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Somatic Nervous System

Somatic Nervous System

The communication network in our body comprises brain, spinal cord, and peripheral and motor nerve fibers. This article enlightens you about the functions and disorders of the somatic nervous system.
Bodytomy Staff
The working of our bodily systems is really amazing. The nervous system is the most important system in our body, and it is divided into the central and peripheral nervous system. The former consists of the brain and spinal cord, and the latter is further divided into two major parts - the somatic nervous system (SNS) and the autonomic nervous system (ANS). The autonomic nervous system is further subdivided into sympathetic and parasympathetic nervous systems. A third division, the enteric nervous system is also sometimes taken into consideration, while studying the parts of the nervous system.
The SNS is made up of peripheral nerve fibers that send sensory information to the central nervous system and motor nerve fibers that send information to the skeletal muscle. Its main functions are to control voluntary movements of your body and help you feel through all your senses. The brain and the spinal cord are connected to the skeletal muscles and the external receptors are connected with the nerves that belong to the SNS. This is the system that helps you feel the touch, smell, sight, taste, and sound.
Functions
  • The peripheral nervous system, consisting of the SNS and the ANS, is made up of the nerves that lie just under the skin and the nerves that are spread everywhere else.
  • Both these systems mostly operate automatically.
  • The nerves belonging to SNS control voluntary body movements.
  • It is observed that these somatic nerves, which sense external stimuli, function automatically even in the event of a coma.
  • This system is responsible for the functioning of all sensory organs including the eyes, ears, tongue, and skin.
  • It controls the working of the skeletal muscles and the muscles attached to the bone, which are used for voluntary movements.
  • During any movement, this system carries impulses from the brain to the muscle to be moved.
  • In its sensory capacity, it carries impulses from the sensory organ to the brain.
  • Thus, there exist two types of neurons - the afferent and the efferent.
  • The impulses from the sense organs are carried to the central nervous system by afferent or sensory neurons, and the impulses from the central nervous system are transmitted to the muscles by efferent or motor neurons.
  • Neurons, which comprise the SNS emerge from the brain or spinal cord, reach the muscle or sense organ directly.
  • Their cell body (the soma) is situated in the brain or spinal cord, and the axons (long nerve filaments) travel to or from the cell body ending in the muscle, skin, or sense organ.
  • They carry electrochemical impulses along with them.
  • The average adult brain contains about 100 billion neurons.
Disorders
  • The disorders of this system include diseases of the nerve roots, ganglia (a mass of nerve tissue or a group of neurons), sensory, and motor nerves.
  • A functional disorder and/or abnormal change that occurs in any region of the peripheral nervous system is called a neuropathy.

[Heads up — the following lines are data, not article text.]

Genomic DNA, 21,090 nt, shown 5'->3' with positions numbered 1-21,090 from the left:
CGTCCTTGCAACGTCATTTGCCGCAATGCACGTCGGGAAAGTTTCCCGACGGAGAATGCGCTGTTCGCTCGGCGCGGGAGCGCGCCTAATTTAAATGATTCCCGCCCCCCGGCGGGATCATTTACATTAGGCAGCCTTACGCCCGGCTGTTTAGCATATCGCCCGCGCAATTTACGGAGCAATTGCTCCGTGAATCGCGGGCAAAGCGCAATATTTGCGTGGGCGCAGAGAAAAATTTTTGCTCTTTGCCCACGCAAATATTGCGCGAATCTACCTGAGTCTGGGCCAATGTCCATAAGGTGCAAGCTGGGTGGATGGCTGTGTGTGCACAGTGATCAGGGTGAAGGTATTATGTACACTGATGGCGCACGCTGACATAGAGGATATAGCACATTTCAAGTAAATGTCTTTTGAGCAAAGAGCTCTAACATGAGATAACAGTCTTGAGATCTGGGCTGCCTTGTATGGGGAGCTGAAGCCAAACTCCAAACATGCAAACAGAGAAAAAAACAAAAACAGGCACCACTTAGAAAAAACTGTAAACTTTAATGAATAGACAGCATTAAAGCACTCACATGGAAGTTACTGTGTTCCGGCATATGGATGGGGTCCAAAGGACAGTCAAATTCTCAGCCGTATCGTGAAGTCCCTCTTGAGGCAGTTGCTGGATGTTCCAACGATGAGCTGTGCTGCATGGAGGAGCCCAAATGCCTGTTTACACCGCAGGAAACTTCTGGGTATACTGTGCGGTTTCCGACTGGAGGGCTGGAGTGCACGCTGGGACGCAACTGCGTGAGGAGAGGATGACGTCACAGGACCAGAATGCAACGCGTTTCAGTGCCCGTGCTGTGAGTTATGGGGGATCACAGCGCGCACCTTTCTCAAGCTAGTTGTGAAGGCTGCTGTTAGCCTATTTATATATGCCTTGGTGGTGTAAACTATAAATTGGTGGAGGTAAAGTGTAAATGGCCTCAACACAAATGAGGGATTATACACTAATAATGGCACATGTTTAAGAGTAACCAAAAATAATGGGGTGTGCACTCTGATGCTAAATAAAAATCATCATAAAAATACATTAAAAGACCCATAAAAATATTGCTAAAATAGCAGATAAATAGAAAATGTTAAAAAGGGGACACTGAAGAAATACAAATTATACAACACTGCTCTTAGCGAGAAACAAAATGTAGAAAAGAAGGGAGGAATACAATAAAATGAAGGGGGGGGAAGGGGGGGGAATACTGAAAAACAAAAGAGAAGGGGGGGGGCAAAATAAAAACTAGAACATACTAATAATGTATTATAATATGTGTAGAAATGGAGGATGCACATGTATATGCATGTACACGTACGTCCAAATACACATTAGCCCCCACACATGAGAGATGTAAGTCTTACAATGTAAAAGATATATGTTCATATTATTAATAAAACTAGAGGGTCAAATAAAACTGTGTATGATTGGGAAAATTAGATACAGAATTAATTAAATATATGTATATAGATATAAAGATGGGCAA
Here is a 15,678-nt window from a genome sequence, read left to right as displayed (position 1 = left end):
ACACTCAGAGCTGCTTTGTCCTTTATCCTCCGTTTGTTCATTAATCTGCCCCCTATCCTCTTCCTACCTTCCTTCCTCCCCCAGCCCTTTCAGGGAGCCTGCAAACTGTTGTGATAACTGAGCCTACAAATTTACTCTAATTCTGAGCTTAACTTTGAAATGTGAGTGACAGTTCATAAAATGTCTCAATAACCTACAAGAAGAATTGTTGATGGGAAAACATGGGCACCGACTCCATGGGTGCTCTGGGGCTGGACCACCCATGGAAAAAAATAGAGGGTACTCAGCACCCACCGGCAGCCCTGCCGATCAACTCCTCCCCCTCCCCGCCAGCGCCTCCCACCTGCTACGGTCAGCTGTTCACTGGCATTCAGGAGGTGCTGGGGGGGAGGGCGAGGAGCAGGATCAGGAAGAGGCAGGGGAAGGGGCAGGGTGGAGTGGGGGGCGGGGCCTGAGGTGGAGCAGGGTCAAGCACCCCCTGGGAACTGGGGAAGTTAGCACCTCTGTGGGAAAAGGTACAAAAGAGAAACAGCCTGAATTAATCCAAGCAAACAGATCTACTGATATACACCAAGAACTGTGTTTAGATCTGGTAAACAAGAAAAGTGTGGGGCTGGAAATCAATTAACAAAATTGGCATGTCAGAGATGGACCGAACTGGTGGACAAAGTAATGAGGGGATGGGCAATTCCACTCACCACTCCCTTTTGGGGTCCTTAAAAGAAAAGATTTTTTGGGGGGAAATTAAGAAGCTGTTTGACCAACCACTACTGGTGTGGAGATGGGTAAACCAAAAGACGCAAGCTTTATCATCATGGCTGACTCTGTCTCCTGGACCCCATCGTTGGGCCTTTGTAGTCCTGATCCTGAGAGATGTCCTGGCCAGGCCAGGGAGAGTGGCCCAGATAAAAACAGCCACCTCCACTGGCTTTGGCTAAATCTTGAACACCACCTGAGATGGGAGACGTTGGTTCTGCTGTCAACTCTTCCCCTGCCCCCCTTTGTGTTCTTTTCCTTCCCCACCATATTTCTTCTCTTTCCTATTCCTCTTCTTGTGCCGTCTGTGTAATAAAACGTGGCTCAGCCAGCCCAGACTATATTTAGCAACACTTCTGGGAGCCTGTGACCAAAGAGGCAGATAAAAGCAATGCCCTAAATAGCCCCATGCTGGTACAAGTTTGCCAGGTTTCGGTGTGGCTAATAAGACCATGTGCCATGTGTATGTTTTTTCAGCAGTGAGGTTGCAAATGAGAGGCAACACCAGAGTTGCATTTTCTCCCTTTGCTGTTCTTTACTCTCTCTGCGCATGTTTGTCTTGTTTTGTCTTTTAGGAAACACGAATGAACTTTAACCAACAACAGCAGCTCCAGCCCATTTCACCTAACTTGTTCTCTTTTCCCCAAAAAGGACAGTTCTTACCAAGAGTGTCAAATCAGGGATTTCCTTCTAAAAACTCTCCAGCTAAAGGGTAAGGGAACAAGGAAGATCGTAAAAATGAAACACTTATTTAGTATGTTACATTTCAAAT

• If neuropathy involves only one nerve, it is called a mononeuropathy, and if it involves several nerves, it is referred to as mononeuropathy multiplex or polyneuropathy.
  • The most common SNS disorders are:
    1. Neuritis: Inflammation of a peripheral or cranial nerve.
    2. Cranial Nerve Diseases: Disorders and diseases of the cranial nerves, which are 12 in number and basically run the head as well as help to regulate the organs of the thoracic and abdominal cavities.
    3. Cranial Nerve Neoplasms: These disorders mainly consist of benign or cancerous growth in cranial nerve tissues. For instance, acoustic neuroma, optic nerve glioma, optic nerve meningioma.
    4. Diabetic Neuropathies : Peripheral and cranial nerve disorders associated with diabetes are common. For instance, the common condition associated with diabetic neuropathy includes third nerve palsy, which affects the oculomotor nerve.
    5. Myasthenia Gravis : Myasthenia gravis disease or neuromuscular junction disease occurs, when the body generates an immune system attack against its own skeletal muscles. It affects the transmission of the nerve impulses to the muscle at the neuromuscular junction.
    6. Trigeminal Neuralgia : This is the most common neuralgia, which affects the fifth cranial (trigeminal) nerve. Trigeminal neuralgia causes episodes of severe, stabbing, electric shock-like pain in the areas of the face, where the branches of the nerve are distributed, i.e., lips, eyes, nose, scalp, forehead, upper jaw, and lower jaw.
    7. Brachial Plexus Neuropathies: The disorders of the peripheral nerve components of the brachial plexus, which consist of a group of lower neck and upper back spinal nerves that are responsible for communications with the arm, forearm and hand, can result in local pain, muscle weakness, and decreased sensation in the upper extremity.

The nervous system is a vast topic. The information about the somatic nervous system given in this article is a short summary, as the human nervous system, which includes the brain, spinal cord, ten billion neurons, and uncountable interneural connections, is possibly the single most complex object in the entire cosmos.
Disclaimer: This Bodytomy article is for informative purposes only, and should not be used as a replacement for expert medical advice.